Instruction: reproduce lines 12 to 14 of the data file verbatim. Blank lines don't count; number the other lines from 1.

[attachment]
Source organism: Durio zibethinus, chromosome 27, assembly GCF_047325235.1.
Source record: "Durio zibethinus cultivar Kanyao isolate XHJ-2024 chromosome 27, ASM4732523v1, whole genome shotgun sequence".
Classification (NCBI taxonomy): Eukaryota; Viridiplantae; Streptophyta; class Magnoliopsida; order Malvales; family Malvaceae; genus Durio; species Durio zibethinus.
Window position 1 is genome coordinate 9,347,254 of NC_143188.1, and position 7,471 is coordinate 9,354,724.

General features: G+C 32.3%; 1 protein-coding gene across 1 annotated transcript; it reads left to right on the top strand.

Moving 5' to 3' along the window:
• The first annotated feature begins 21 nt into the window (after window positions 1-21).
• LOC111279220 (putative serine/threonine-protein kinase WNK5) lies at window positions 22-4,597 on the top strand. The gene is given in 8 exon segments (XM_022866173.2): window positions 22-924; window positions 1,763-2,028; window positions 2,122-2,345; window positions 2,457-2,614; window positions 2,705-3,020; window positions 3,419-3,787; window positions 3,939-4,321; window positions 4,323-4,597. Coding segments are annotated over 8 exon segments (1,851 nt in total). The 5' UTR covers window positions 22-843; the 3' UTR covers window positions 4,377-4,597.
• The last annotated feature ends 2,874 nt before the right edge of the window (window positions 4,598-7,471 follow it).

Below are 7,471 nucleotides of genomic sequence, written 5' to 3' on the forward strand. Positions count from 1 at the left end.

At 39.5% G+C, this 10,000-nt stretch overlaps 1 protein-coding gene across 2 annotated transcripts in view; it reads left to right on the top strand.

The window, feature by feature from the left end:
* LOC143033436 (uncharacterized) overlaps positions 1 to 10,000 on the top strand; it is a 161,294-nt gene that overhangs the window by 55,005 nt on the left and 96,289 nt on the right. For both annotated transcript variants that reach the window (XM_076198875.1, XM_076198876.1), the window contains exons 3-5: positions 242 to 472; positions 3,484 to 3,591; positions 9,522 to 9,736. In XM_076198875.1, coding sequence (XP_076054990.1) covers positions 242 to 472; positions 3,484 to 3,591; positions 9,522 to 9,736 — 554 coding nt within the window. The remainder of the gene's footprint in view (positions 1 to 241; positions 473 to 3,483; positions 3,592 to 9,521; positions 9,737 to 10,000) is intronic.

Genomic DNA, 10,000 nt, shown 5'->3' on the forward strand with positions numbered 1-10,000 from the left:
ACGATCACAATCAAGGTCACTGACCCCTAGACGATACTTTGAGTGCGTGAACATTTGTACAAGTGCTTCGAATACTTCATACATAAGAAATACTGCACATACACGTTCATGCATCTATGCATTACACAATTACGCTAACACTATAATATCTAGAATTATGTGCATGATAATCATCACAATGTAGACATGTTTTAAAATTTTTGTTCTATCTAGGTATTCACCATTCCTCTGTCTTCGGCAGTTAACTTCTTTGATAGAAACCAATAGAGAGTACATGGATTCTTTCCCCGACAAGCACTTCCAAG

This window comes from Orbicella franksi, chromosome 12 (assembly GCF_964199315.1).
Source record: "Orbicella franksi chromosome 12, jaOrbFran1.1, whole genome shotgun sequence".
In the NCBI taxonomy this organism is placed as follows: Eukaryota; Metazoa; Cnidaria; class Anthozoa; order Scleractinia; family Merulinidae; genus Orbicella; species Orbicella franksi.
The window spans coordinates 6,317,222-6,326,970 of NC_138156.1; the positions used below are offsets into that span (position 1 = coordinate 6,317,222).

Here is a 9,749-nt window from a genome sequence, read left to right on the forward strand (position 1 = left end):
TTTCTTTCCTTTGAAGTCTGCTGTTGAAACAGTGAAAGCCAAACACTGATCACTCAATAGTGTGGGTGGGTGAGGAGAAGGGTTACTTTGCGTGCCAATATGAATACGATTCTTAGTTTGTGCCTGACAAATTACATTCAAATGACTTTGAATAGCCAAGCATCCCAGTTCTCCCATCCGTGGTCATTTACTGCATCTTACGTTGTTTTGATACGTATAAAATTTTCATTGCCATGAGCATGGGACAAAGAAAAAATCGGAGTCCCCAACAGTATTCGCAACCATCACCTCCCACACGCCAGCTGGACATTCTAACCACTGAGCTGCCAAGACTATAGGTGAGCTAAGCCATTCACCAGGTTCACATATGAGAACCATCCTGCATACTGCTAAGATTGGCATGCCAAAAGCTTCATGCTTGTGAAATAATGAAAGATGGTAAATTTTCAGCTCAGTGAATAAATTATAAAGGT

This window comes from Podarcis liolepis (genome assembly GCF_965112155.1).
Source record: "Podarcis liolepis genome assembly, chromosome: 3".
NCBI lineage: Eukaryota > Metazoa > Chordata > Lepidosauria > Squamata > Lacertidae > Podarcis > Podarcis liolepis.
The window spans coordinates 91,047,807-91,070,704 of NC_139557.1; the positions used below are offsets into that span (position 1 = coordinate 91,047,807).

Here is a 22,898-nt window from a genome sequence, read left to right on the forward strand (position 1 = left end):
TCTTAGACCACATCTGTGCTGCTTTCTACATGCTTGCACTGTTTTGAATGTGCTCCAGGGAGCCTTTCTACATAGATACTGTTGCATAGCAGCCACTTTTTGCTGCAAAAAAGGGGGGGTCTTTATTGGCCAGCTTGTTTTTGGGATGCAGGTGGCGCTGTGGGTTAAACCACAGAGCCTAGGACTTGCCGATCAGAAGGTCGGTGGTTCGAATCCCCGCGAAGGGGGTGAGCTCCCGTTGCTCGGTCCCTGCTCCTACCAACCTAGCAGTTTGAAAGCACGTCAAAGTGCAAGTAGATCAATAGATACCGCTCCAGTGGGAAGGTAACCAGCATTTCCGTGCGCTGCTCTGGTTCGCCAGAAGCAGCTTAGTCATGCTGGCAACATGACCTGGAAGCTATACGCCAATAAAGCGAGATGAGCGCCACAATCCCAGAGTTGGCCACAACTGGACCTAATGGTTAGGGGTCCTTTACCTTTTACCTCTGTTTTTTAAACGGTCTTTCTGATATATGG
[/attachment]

The window, feature by feature from the left end:
* LOC143033436 (uncharacterized) overlaps positions 1 to 10,000 on the top strand; it is a 161,294-nt gene that overhangs the window by 55,005 nt on the left and 96,289 nt on the right. For both annotated transcript variants that reach the window (XM_076198875.1, XM_076198876.1), the window contains exons 3-5: positions 242 to 472; positions 3,484 to 3,591; positions 9,522 to 9,736. In XM_076198875.1, coding sequence (XP_076054990.1) covers positions 242 to 472; positions 3,484 to 3,591; positions 9,522 to 9,736 — 554 coding nt within the window. The remainder of the gene's footprint in view (positions 1 to 241; positions 473 to 3,483; positions 3,592 to 9,521; positions 9,737 to 10,000) is intronic.

Genomic DNA, 10,000 nt, shown 5'->3' on the forward strand with positions numbered 1-10,000 from the left: